I am happy to present this week’s market commentary from FormulaFolio Investments. The goal is to give our clients and friends a simple way to see everything they need to know about the financial markets on a weekly basis, in 5 minutes or less. After all, investing should be simple, not complicated.
Equities: Broad equity markets finished the week mostly negative with small-cap US stocks experiencing the largest losses. S&P 500 sectors finished the week mostly negative as defensive sectors generally outperformed cyclical sectors.
So far in 2017 technology, healthcare, and utilities are the strongest performers while energy and telecommunications are the only sectors with negative performance year-to-date.
Commodities: Commodities were negative for the week as oil prices fell 0.63%. Oil prices have been volatile so far in 2017 as the positive effects of strengthening demand have been conflicting with the negative effects of high global supply. The most recent large move was to the positive side four weeks ago as reports showed US oil and gasoline inventories fell more than expected and Saudi Arabia announced it would further reduce output. Gold prices fell 0.19%, but remain moderately positive with a 12.32% gain YTD.
Bonds: The 10-year treasury yield remained at 2.19%, resulting in mostly flat performance for treasury and aggregate bonds.
High-yield bonds were slightly positive as the negative impact of riskier asset classes experiencing losses was offset by lower credit spreads.
Indices are mostly positive for 2017, with equity markets leading the way while commodities and bonds lag behind.
Lesson to be learned: “Remember that the stock market is a manic depressive.” – Warren Buffett. Sometimes the market is sensible and prices are based on economic and business developments. However, at other times the market can be emotionally unstable, swinging from euphoria to pessimism in an instant. By sticking to a disciplined investment strategy you can minimize the effect that emotions can have on your portfolio, improving your chances for long-term portfolio success.
FormulaFolios has two simple indicators we share that help you see how the economy is doing (we call this the Recession Probability Index, or RPI), as well as if the US Stock Market is strong (bull) or weak (bear).
In a nutshell, we want the RPI to be low on the scale of 1 to 100. For the US Equity Bull/Bear indicator, we want it to read least 67% bullish. When those two things occur, our research shows market performance is strongest and least volatile.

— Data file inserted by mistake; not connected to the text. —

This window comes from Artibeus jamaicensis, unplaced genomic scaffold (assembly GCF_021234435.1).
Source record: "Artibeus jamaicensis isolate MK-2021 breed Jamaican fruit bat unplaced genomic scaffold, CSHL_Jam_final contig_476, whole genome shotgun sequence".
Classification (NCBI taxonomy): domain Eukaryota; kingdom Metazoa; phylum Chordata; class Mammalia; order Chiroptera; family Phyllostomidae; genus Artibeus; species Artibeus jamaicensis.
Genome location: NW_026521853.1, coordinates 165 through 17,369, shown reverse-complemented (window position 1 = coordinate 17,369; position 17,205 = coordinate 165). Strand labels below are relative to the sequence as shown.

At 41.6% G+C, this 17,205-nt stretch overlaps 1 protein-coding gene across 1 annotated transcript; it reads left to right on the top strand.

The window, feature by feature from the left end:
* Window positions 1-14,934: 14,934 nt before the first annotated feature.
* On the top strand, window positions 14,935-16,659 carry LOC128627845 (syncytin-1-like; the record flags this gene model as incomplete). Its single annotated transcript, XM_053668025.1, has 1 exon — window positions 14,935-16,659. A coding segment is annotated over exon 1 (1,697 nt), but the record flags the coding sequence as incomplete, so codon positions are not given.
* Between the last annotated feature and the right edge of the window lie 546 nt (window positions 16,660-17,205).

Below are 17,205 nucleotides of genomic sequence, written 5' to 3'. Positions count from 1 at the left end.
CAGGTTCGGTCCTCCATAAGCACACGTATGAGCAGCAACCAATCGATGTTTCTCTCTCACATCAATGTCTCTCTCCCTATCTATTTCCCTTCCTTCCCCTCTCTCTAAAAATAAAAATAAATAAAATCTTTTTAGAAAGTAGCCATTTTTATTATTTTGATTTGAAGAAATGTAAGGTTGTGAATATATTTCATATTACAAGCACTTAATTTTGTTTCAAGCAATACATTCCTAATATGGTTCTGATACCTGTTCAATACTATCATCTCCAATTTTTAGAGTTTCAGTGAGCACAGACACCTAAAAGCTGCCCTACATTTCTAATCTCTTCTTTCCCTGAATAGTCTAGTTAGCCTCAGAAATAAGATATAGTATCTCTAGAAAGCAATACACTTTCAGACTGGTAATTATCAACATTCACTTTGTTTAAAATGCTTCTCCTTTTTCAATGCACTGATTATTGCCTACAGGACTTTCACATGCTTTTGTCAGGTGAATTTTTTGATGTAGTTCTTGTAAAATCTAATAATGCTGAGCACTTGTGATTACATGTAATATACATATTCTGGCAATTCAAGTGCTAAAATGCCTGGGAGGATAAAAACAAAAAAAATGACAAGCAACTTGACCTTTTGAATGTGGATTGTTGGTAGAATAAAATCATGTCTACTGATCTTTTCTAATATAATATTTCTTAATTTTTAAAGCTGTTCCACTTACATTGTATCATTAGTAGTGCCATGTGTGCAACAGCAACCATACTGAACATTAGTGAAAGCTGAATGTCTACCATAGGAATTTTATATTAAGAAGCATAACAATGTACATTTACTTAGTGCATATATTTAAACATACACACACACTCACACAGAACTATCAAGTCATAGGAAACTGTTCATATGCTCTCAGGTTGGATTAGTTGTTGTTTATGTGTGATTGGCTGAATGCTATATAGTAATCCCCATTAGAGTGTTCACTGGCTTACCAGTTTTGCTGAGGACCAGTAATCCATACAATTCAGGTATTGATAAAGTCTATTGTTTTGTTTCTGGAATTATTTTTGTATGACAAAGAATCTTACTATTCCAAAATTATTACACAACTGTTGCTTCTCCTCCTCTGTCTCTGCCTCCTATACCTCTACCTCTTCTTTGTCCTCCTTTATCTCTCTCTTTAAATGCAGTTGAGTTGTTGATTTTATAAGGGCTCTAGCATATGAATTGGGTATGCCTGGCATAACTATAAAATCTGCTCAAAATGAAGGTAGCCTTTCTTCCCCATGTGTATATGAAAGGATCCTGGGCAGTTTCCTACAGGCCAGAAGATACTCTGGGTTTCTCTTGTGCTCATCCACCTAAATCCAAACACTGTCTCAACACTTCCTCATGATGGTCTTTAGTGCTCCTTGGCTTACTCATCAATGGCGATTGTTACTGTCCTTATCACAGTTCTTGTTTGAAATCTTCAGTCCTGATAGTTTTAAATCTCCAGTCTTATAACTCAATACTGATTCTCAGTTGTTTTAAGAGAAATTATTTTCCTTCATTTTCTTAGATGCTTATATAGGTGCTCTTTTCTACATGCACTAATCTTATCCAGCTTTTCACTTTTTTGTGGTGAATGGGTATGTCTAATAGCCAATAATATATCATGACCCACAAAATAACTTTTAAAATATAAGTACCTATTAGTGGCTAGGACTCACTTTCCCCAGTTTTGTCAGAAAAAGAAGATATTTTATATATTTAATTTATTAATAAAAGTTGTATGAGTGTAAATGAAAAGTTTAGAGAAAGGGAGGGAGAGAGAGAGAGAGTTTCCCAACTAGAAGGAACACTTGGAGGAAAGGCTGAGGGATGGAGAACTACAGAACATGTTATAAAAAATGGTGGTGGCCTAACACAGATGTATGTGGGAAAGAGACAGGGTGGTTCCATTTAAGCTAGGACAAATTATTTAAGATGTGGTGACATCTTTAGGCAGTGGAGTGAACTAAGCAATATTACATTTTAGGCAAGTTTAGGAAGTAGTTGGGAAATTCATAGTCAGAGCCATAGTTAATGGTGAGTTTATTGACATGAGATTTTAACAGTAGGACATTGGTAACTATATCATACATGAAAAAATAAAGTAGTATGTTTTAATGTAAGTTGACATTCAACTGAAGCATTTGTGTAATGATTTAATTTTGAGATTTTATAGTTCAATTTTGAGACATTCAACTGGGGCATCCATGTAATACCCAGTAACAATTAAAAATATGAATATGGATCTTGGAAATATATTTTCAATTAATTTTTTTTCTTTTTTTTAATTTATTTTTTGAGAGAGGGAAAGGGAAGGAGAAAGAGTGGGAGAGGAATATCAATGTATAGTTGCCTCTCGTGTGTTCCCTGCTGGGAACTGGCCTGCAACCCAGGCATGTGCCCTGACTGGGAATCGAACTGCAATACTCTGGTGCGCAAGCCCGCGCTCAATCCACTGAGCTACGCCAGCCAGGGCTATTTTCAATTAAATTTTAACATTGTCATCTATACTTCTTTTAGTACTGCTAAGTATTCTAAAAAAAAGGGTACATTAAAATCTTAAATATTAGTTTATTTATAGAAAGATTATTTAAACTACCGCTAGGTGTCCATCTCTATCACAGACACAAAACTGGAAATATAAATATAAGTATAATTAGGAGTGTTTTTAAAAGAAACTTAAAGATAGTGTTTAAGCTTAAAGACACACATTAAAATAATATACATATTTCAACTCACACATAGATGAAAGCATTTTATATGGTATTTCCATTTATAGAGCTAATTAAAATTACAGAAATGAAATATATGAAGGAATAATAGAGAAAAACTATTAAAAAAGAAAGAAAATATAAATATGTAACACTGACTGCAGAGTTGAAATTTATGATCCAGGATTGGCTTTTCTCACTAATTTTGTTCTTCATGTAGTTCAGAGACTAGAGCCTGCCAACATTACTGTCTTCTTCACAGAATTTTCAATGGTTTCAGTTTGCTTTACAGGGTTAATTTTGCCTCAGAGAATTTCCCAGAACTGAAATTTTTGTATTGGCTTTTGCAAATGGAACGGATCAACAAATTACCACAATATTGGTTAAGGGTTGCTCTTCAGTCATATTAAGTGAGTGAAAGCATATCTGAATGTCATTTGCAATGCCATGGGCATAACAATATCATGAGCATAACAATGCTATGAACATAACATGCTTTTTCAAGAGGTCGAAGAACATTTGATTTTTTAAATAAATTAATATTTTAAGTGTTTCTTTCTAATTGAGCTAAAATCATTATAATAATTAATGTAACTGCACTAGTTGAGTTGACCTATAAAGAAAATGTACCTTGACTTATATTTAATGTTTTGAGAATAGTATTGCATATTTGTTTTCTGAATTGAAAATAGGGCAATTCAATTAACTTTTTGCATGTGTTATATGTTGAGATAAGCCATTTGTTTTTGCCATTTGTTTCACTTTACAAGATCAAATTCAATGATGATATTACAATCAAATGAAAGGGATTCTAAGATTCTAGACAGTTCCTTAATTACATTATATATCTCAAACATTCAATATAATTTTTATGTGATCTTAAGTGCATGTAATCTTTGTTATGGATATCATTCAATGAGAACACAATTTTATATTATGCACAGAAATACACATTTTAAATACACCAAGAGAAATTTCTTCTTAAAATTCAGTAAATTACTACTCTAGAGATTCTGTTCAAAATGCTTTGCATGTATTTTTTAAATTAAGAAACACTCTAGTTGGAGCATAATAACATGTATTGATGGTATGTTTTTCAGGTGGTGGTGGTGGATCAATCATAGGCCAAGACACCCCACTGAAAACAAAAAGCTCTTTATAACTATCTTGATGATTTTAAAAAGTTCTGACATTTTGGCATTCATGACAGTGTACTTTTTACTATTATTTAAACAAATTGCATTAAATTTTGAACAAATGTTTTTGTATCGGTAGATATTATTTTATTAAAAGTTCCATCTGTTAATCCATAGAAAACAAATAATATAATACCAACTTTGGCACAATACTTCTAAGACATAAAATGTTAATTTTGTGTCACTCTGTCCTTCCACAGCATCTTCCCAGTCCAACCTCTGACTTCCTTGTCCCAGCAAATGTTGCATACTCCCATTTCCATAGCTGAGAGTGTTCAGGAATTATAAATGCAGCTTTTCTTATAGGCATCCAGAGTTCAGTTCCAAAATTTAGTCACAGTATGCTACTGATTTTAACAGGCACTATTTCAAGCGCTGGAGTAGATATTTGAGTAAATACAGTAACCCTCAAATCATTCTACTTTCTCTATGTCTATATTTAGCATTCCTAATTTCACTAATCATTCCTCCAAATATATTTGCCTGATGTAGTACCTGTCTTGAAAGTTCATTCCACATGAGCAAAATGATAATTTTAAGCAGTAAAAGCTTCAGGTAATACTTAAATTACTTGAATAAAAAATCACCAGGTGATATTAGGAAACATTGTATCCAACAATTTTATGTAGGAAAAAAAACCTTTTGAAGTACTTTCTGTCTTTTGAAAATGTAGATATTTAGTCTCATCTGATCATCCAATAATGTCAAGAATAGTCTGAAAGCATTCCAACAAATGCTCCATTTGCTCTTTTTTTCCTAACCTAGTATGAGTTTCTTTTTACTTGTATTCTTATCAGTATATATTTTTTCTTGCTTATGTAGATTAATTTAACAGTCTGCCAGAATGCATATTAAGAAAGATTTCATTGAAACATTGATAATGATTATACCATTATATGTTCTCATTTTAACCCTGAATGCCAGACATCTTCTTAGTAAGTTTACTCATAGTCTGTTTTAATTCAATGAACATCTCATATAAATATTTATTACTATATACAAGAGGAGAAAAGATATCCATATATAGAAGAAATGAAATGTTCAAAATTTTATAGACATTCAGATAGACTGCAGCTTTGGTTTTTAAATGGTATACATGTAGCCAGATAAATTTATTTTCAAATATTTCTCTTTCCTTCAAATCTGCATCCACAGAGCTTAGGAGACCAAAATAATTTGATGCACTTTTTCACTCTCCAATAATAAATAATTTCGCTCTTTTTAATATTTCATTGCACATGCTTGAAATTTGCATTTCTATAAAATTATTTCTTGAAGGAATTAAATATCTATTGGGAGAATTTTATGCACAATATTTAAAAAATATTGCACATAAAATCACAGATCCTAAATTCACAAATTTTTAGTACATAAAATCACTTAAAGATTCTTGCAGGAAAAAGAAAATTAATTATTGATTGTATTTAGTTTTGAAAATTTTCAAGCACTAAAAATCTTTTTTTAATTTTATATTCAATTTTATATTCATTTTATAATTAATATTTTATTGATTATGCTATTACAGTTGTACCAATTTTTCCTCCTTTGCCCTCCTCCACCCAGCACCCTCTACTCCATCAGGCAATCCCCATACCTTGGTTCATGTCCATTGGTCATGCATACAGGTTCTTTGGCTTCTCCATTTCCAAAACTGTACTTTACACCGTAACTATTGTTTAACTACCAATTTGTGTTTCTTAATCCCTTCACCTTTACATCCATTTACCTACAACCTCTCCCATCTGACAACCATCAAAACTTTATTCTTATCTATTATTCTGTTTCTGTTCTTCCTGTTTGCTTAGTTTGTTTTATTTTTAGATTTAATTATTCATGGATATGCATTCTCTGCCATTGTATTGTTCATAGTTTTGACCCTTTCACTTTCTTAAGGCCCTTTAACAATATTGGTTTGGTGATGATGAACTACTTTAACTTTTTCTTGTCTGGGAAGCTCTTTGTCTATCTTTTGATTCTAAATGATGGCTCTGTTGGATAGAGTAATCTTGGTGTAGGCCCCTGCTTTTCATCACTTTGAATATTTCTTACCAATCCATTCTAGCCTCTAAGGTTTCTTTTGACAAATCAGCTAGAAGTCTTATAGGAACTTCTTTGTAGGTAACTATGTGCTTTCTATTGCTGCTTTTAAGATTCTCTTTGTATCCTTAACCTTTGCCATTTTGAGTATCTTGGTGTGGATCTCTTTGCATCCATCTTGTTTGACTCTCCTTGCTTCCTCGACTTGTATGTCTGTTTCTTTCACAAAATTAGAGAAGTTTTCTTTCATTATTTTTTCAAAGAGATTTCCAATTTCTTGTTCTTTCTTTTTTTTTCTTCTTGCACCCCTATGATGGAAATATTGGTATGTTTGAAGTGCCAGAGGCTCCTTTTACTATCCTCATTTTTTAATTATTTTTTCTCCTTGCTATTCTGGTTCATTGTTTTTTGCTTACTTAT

The Recession Probability Index (RPI) has a current reading of 24.69, forecasting further economic growth and not warning of a recession at this time. The Bull/Bear indicator is currently 100% bullish. This means our models believe there is a slightly higher than average likelihood of stock market increases in the near term (within the next 18 months).
Weekly Comments & Charts
The S&P 500 finished negative for the second consecutive week, but remains in the upward trend that began in mid-February 2016. While intermediate and long-term momentum remains positive, shorter-term momentum has slowed as the Index closed below its three-month moving average for the first time since April. Many indices have reached new all time highs multiple times this year, illustrating there may still be further gains ahead, but volatility and downward pressure has slightly increased in recent weeks. The coming weeks should continue to provide valuable insight about the near-term direction of the S&P 500, but it seems to remain in a bullish pattern for now.
*Chart created at StockCharts.com
US stocks were broadly negative for the second consecutive week as political tensions continued to drive markets lower.
Since reaching record-low levels of volatility in July, the S&P 500 has recorded two of its three worst trading days over the past two weeks. The most recent pullback follows heightened concerns that focus is being diverted from President Trump’s agenda with other political distractions. However, there have been similar short-term pullbacks in 2017 that markets have quickly shrugged-off (a 1.8% drop in March as the initial health care reform bill failed to find support and a 1.9% drop in May following the controversy with former FBI Director James Comey).
While political worries have pushed stocks lower in recent weeks, market fundamentals seem to remain healthy for now. Q2 2017 earnings have been strong as the blended S&P 500 earnings growth rate currently stands at 10.2%, compared to the initial estimate of 6.5% on June 30 before earnings season started. The labor market also remains strong as the economy continues to add jobs at a resilient pace and unemployment is at its lowest level since 2001.
Though healthy economic data cannot protect markets against normal levels of volatility, history shows fundamentals drive longer-term market performance a majority of the time. Generally, as long as there are no further clear reasons for a sell-off (such as an economic slowdown or a war), political tensions are short-lived and end up just becoming a bump in the road. With earnings and job growth remaining strong, the economy seems to remain on solid footing for now.
The recent spike in volatility reminds us why it is important to include a broad range of asset classes in your portfolio for more consistent and more stable longer-term results. Individual stocks, sectors, and indices can go from periods of over-performance to under-performance without a moments notice.
As investors, we need to stay committed to our long-term financial goals. All the short-term news and market movements can be the most debilitating of all when it comes to making sound investment decisions; especially if we allow them to influence knee-jerk decisions.
More to come soon. Stay tuned.
Source: Phil Calandara